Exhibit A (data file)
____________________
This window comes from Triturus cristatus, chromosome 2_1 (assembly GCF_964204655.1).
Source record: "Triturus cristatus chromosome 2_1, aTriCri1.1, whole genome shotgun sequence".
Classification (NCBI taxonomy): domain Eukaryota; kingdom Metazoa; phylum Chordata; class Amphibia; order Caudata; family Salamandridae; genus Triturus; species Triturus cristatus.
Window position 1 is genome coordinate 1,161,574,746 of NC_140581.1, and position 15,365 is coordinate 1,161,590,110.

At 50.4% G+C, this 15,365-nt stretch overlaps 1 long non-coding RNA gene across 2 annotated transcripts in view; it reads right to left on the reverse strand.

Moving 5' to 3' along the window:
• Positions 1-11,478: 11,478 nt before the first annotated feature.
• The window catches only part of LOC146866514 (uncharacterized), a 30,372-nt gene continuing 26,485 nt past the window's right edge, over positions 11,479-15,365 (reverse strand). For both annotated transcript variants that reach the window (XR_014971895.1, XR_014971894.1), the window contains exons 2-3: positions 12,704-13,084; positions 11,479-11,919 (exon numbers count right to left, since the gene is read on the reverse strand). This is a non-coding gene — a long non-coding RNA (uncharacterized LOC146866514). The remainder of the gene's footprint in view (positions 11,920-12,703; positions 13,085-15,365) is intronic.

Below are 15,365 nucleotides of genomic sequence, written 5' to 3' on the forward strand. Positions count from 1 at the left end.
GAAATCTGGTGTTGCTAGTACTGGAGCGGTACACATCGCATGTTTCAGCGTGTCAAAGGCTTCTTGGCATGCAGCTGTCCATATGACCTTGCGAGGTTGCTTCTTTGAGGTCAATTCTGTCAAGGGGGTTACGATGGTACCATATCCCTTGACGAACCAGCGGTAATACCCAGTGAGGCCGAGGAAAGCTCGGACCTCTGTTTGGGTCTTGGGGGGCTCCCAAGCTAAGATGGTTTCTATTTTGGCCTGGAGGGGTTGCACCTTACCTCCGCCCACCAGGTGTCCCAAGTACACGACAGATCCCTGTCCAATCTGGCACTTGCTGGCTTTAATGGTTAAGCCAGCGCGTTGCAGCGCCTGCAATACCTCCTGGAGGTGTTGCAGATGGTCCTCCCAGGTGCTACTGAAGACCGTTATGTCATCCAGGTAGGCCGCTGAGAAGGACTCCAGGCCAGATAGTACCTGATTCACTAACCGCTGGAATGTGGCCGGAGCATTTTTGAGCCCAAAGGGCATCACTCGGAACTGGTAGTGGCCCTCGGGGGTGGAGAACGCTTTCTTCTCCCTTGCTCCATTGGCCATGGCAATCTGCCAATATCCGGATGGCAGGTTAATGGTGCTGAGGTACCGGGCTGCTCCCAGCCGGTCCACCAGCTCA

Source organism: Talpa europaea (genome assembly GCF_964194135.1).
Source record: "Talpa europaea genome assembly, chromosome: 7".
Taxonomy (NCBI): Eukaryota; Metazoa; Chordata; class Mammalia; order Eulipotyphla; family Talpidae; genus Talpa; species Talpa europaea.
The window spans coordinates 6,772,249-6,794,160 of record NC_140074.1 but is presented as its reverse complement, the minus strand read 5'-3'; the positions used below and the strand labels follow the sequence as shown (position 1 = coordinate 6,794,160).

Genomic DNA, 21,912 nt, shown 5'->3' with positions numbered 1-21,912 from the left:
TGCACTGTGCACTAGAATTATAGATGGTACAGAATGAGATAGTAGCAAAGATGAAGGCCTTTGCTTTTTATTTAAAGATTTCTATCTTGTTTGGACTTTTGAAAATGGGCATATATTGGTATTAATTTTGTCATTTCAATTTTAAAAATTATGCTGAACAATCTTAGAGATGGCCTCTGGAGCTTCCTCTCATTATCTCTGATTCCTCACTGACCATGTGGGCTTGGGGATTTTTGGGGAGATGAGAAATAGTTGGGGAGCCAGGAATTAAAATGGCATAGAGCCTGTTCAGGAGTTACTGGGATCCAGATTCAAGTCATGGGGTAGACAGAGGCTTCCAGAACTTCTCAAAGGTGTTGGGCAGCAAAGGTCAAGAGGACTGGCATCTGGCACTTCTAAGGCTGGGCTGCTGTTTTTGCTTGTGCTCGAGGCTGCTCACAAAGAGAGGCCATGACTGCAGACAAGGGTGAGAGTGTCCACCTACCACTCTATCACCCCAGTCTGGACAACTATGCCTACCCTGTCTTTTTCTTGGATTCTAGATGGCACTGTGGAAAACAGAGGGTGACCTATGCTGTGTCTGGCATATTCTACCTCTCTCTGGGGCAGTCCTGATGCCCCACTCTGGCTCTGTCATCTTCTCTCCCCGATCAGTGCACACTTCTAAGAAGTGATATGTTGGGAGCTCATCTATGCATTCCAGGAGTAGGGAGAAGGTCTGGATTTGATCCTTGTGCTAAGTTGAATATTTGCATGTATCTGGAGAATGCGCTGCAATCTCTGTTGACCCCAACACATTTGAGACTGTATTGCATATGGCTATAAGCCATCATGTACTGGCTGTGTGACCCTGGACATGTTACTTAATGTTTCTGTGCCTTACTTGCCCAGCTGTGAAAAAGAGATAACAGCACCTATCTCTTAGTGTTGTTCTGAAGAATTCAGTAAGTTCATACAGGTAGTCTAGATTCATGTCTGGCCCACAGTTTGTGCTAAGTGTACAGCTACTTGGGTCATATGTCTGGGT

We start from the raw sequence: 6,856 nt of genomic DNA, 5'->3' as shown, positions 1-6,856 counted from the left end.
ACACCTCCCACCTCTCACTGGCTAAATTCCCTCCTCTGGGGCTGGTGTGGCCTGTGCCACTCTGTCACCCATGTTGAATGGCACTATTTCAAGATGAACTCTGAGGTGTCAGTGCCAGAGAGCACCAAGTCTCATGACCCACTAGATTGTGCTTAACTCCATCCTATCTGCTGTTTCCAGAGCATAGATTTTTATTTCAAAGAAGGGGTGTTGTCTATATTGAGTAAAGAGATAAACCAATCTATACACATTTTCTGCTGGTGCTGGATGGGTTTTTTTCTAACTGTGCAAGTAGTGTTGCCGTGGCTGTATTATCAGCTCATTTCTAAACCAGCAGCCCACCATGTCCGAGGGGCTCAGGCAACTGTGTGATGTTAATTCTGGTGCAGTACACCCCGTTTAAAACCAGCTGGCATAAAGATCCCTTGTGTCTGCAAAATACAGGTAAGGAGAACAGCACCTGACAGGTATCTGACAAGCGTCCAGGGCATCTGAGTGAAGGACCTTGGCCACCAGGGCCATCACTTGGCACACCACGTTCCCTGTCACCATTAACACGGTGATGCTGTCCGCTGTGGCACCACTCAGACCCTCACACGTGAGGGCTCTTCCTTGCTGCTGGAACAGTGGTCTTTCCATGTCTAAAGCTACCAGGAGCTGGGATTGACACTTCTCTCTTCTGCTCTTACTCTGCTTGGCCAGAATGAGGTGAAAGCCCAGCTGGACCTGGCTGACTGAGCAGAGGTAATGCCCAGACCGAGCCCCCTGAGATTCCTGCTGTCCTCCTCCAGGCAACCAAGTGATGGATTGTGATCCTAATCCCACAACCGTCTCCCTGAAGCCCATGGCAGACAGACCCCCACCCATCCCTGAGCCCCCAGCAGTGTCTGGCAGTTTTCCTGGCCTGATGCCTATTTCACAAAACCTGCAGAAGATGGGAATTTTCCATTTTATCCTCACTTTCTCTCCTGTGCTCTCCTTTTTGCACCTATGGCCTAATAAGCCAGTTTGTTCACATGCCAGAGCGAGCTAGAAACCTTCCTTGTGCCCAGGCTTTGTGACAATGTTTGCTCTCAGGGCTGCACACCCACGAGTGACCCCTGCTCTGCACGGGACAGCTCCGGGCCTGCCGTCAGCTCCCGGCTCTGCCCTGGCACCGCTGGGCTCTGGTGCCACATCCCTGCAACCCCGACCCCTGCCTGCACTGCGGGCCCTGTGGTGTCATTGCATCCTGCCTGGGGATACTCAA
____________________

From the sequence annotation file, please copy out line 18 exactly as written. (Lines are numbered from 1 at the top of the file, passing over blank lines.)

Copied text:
ACACCTCCCACCTCTCACTGGCTAAATTCCCTCCTCTGGGGCTGGTGTGGCCTGTGCCACTCTGTCACCCATGTTGAATGGCACTATTTCAAGATGAACTCTGAGGTGTCAGTGCCAGAGAGCACCAAGTCTCATGACCCACTAGATTGTGCTTAACTCCATCCTATCTGCTGTTTCCAGAGCATAGATTTTTATTTCAAAGAAGGGGTGTTGTCTATATTGAGTAAAGAGATAAACCAATCTATACACATTTTCTGCTGGTGCTGGATGGGTTTTTTTCTAACTGTGCAAGTAGTGTTGCCGTGGCTGTATTATCAGCTCATTTCTAAACCAGCAGCCCACCATGTCCGAGGGGCTCAGGCAACTGTGTGATGTTAATTCTGGTGCAGTACACCCCGTTTAAAACCAGCTGGCATAAAGATCCCTTGTGTCTGCAAAATACAGGTAAGGAGAACAGCACCTGACAGGTATCTGACAAGCGTCCAGGGCATCTGAGTGAAGGACCTTGGCCACCAGGGCCATCACTTGGCACACCACGTTCCCTGTCACCATTAACACGGTGATGCTGTCCGCTGTGGCACCACTCAGACCCTCACACGTGAGGGCTCTTCCTTGCTGCTGGAACAGTGGTCTTTCCATGTCTAAAGCTACCAGGAGCTGGGATTGACACTTCTCTCTTCTGCTCTTACTCTGCTTGGCCAGAATGAGGTGAAAGCCCAGCTGGACCTGGCTGACTGAGCAGAGGTAATGCCCAGACCGAGCCCCCTGAGATTCCTGCTGTCCTCCTCCAGGCAACCAAGTGATGGATTGTGATCCTAATCCCACAACCGTCTCCCTGAAGCCCATGGCAGACAGACCCCCACCCATCCCTGAGCCCCCAGCAGTGTCTGGCAGTTTTCCTGGCCTGATGCCTATTTCACAAAACCTGCAGAAGATGGGAATTTTCCATTTTATCCTCACTTTCTCTCCTGTGCTCTCCTTTTTGCACCTATGGCCTAATAAGCCAGTTTGTTCACATGCCAGAGCGAGCTAGAAACCTTCCTTGTGCCCAGGCTTTGTGACAATGTTTGCTCTCAGGGCTGCACACCCACGAGTGACCCCTGCTCTGCACGGGACAGCTCCGGGCCTGCCGTCAGCTCCCGGCTCTGCCCTGGCACCGCTGGGCTCTGGTGCCACATCCCTGCAACCCCGACCCCTGCCTGCACTGCGGGCCCTGTGGTGTCATTGCATCCTGCCTGGGGATACTCAA